Anything with Sharon D Clarke zumbaing to ‘Sissy That Walk’ has to be worth your time right?! The Place I Call Home Festival explores new writing through new technology in a fascinating way but book now!
“Another day and we’re sat here doing nothing again”
Paines Plough have always been a company to do theatre a bit differently so it is no surprise to see them responding innovatively to the restrictions imposed by coronavirus. The Place I Call Home is a two-week digital festival of new work, taking the opportunity to explore multiple mediums and international collaborations as three new bilingual plays take place across Zoom, email, WhatsApp and good old snail mail.
Pinging daily into WhatsApp, A Brief History of Struggle by Dipo Baruwa-Etti and Calle Fuhr presents 5 minute snapshots of conversations that might be overheard on park benches. Scenes switch between London and Dortmund and span 1928 to 2020 so the whole thing is necessarily quite fragmented. And as engaging some of the segments are, from burgeoning feminist rights to reactions to immense tragedy, there’s little sense of a cumulative dramatic effect to match the novel delivery.
Also directed by Charlotte Bennett and Katie Posner, In Tandem takes place over via video and email as daily missives take us from day 19 to day 34 to day 47 in lockdown for two different pairs. Patrycja Durska and Paweł Kumięga play a couple in Kraków figuring out the most worthwhile way to pass time and Sharon D Clarke and Leanne Henlon portray a mother and daughter Zooming from their separate London homes.
Written by Travis Alabanza and Magdalena Zarębska-Wegrzyn, there’s a brilliantly contrasting energy between the two strands. In London, Ella’s concerns start off with her NHS worker mum keeping her plants alive but as PPE runs shorts and headlines run amok, their interactions deepen, their relationship shifting to accommodate the emotional realities of only being able to Zoom. I particularly enjoyed the way Alabanza worked in all kind of humour whilst still excavating with brutal honesty what it is to black in the UK.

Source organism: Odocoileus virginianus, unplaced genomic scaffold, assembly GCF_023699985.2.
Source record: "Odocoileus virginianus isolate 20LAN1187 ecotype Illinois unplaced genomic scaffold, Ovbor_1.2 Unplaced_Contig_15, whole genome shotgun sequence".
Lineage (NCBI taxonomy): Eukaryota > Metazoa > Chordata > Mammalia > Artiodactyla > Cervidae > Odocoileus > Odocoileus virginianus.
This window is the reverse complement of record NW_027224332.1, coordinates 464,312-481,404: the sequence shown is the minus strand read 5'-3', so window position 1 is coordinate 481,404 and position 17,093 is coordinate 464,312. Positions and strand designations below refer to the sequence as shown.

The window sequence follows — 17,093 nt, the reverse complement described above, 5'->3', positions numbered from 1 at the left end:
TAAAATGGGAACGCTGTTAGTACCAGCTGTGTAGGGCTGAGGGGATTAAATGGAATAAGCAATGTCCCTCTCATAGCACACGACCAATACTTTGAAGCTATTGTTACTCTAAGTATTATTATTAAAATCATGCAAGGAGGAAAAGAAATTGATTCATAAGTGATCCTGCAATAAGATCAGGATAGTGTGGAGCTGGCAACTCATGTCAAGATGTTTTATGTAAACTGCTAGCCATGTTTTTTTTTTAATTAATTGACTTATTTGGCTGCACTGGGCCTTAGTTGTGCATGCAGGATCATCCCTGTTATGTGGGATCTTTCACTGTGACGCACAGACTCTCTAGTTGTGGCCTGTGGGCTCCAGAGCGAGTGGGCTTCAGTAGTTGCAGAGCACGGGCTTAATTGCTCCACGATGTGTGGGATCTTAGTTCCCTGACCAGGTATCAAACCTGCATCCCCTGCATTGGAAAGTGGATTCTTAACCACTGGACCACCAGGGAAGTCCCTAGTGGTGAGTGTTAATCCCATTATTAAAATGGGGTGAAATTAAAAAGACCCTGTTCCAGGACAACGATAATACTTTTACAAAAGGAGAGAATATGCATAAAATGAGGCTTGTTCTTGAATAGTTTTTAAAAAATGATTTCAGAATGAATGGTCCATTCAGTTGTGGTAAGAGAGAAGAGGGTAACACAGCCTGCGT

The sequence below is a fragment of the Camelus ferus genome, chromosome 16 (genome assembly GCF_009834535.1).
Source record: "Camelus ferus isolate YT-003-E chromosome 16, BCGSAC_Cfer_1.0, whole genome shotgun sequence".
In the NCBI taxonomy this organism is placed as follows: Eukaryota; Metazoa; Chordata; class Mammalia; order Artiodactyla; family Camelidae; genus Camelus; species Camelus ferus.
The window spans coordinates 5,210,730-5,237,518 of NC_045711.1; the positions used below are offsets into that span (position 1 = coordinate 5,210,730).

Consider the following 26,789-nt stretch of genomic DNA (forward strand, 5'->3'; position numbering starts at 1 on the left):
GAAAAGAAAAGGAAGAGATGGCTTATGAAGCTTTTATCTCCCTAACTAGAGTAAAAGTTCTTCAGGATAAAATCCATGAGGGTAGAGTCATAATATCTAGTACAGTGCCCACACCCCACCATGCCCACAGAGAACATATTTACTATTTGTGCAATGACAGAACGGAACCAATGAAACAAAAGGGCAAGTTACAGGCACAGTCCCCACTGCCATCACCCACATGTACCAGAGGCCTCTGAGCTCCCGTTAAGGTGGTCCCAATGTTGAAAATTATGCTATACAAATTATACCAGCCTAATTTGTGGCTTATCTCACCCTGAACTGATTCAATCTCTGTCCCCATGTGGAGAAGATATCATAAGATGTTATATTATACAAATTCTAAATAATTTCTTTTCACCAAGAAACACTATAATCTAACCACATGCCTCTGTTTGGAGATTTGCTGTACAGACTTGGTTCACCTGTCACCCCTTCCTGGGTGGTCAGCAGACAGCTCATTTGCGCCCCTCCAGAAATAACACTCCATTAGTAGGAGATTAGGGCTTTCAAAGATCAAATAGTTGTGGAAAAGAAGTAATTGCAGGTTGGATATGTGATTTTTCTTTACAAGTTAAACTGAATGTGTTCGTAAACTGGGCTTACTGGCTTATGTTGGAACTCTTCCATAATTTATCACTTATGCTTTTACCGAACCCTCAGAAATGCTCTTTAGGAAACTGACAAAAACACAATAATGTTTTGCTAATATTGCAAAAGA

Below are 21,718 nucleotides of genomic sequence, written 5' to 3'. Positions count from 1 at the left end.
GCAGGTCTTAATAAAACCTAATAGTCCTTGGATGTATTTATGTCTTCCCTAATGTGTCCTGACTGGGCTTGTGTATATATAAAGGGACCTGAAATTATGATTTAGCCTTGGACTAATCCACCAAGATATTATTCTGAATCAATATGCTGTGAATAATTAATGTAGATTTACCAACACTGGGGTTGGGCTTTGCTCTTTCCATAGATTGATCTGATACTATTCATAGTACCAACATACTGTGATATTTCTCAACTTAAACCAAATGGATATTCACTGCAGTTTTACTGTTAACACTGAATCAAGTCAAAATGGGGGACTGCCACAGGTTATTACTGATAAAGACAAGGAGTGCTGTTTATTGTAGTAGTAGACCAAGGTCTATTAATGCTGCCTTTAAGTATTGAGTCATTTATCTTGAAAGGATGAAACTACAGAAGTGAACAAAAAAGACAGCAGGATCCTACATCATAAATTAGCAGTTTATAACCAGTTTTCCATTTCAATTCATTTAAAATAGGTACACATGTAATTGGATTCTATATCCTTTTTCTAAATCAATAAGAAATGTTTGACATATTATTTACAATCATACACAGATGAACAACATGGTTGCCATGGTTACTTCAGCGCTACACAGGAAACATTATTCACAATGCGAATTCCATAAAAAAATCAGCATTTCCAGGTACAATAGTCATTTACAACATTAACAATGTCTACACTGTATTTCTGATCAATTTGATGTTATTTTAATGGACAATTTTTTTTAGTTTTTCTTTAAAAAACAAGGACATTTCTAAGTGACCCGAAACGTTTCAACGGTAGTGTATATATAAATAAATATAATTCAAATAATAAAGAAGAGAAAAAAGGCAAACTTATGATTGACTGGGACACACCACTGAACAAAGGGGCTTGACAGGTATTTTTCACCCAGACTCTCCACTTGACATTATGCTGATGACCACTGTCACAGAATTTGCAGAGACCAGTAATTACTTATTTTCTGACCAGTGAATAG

Over in Poland, Zarębska-Wegrzyn follows a more ruminative thread. Martin and Teresa and and their lovely green sofa navigate the pressures that lockdown exerts on their marriage. He’s just happy watching his favourite cooking programme with his favourite cheese sandwich, she wants to seize the opportunity to do something new with their time. Their journey to finding some kind of middle ground is beautifully tender, speaking of a connection that is being revisited and renewed under these strained circumstances.
With its tighter focus, I’d argue In Tandem is the more affecting piece of the two that I’ve covered here (the third play Posta Aerea is conducted by post and phone and I hope to get a delivery this week!). But regardless, there’s much to admire in the ambition here from Paines Plough, and the opportunities that they’re giving to the many new graduates who are appearing here. Definitely worth investigating.